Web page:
The uncertain global economy didn't slow sales for Ethernet switches, with drivers such as virtualization and mobility fueling revenue growth, analysts said.
Cisco Systems and Hewlett-Packard lost share in the competitive global Ethernet switch market in the second quarter, though the top two vendors did see revenue grow, according to market research firm Infonetics Research.
Juniper Networks also saw revenue increase, and Dell-a relative newcomer to the enterprise networking space-had revenue grow in the double-digit percentage points over the same period last year, thanks in large part to its acquisition last year of Force10 Networks, Infonetics analysts said.
Despite the uncertain global economic picture, demand for Ethernet switches continued to grow in the second quarter, according to Infonetics' numbers, released Sept. 4. Overall revenue worldwide jumped 13 percent from the second quarter of 2011, topping $5 billion. The market is seeing continued demand for Gigabit Ethernet switches, even as businesses continue to migrate to 10 Gigabit Ethernet (10GbE) and even 40GbE devices, analyst Matthias Machowinski said.
"All the negative economic news in the world didn't keep Ethernet switch buyers from propelling the market past $5 billion in sales this quarter," Machowinski said in a statement. "Sales in North America, the largest Ethernet switch market, did especially well, providing an important boost to the overall market. As usual, demand for 10G switches was strong, almost doubling from a year ago, and the 40G Ethernet market is taking off, as vendors round out their 40G solution portfolio."
Gigabit Ethernet ports still constitute the largest part of the Ethernet switch market, according to Infonetics, and revenue in the segment was up in the second quarter. Meanwhile, sales of 40GbE ports grew 50 percent for the second quarter in a row.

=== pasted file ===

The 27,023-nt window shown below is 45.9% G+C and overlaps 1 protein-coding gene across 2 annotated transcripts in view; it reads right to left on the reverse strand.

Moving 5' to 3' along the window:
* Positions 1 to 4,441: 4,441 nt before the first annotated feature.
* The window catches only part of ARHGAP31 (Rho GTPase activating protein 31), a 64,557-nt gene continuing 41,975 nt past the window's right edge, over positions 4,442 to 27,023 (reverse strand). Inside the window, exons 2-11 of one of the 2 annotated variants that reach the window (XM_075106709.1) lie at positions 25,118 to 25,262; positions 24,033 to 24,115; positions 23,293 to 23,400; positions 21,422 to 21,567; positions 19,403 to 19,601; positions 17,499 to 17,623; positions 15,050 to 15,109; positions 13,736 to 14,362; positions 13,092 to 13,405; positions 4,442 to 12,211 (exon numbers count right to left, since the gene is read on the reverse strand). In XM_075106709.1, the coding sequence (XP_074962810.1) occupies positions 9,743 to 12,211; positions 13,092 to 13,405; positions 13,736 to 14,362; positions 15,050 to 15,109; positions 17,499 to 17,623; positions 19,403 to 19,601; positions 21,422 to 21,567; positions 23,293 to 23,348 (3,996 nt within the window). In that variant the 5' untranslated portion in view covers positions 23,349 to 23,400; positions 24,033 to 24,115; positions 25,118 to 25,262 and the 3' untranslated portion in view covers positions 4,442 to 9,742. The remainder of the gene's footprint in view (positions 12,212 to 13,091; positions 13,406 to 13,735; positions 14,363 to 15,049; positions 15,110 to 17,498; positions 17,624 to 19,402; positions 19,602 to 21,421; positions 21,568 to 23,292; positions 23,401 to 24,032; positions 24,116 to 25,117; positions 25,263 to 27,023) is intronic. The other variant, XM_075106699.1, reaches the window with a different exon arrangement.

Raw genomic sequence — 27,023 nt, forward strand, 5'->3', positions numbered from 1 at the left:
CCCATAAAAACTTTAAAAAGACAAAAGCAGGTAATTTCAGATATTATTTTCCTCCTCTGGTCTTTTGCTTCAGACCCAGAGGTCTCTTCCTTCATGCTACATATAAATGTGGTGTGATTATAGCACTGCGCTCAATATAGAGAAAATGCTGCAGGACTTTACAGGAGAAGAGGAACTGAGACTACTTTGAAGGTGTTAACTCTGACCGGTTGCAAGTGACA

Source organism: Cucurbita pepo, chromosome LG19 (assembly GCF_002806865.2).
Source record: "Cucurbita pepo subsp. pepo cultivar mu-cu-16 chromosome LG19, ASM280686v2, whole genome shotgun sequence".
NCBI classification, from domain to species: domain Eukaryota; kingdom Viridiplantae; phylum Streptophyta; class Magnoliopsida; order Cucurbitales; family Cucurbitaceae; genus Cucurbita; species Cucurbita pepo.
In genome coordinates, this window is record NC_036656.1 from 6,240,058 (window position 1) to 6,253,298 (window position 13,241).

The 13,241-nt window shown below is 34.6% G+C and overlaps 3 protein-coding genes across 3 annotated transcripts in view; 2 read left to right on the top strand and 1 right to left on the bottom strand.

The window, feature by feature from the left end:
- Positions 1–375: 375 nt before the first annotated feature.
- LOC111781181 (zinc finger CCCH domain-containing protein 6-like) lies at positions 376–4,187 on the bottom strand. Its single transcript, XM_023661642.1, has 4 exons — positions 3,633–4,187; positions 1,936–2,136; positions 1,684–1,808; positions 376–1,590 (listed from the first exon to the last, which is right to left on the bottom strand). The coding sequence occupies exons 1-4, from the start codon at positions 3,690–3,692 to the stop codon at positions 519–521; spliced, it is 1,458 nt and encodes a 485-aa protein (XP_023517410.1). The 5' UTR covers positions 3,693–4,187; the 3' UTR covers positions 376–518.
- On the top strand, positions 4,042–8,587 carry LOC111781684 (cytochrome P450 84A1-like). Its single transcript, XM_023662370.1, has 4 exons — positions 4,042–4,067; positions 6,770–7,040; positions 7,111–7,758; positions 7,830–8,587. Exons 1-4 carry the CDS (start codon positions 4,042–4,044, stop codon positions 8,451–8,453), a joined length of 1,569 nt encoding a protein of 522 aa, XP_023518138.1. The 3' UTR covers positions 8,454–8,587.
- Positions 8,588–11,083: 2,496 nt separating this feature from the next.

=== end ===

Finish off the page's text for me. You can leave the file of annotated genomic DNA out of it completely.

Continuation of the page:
The numbers from Infonetics echo what other analyst firms are seeing in the Ethernet space. IDC analysts said in August that second-quarter revenue hit $5.5 billion, an 8.5 percent increase, while 10GbE port sales jumped 22.9 percent. The growth in Ethernet switch revenue despite the global economic situation shows how important a role networking plays in IT infrastructure deployments, according to Rohit Mehra, director of the Enterprise Communications Infrastructure business at IDC.
"10GbE along with the emerging 40GbE Ethernet switch segments are leading the market to higher levels, clearly proving the point that growth in applications, virtualization and mobility has to be looked at in conjunction with the underlying wired infrastructure in data centers and campus deployments," Mehra said in a statement when IDC released its numbers.
Analysts with the Dell'Oro Group said in August that the Layer 2/3 Ethernet switch market will grow to almost $25 billion by 2016, driven by switches aimed at large data centers. By 2015, 10GbE switches will make up the bulk of Ethernet switch sales, while revenue for 40GbE and 100GbE also will continue to climb.
The global enterprise router market didn't fare as well in the second quarter, according to Infonetics. Revenue in the space grew 2 percent in the second quarter from the first quarter, to $852 million, but fell 1 percent from the same period in 2011.
There was particular weakness in Europe and in the public sector segment of the market, analysts said. In addition, while router spending in North America was up 9 percent from the first quarter, revenue in China-which was a key growth region in 2011-is slowing, they said.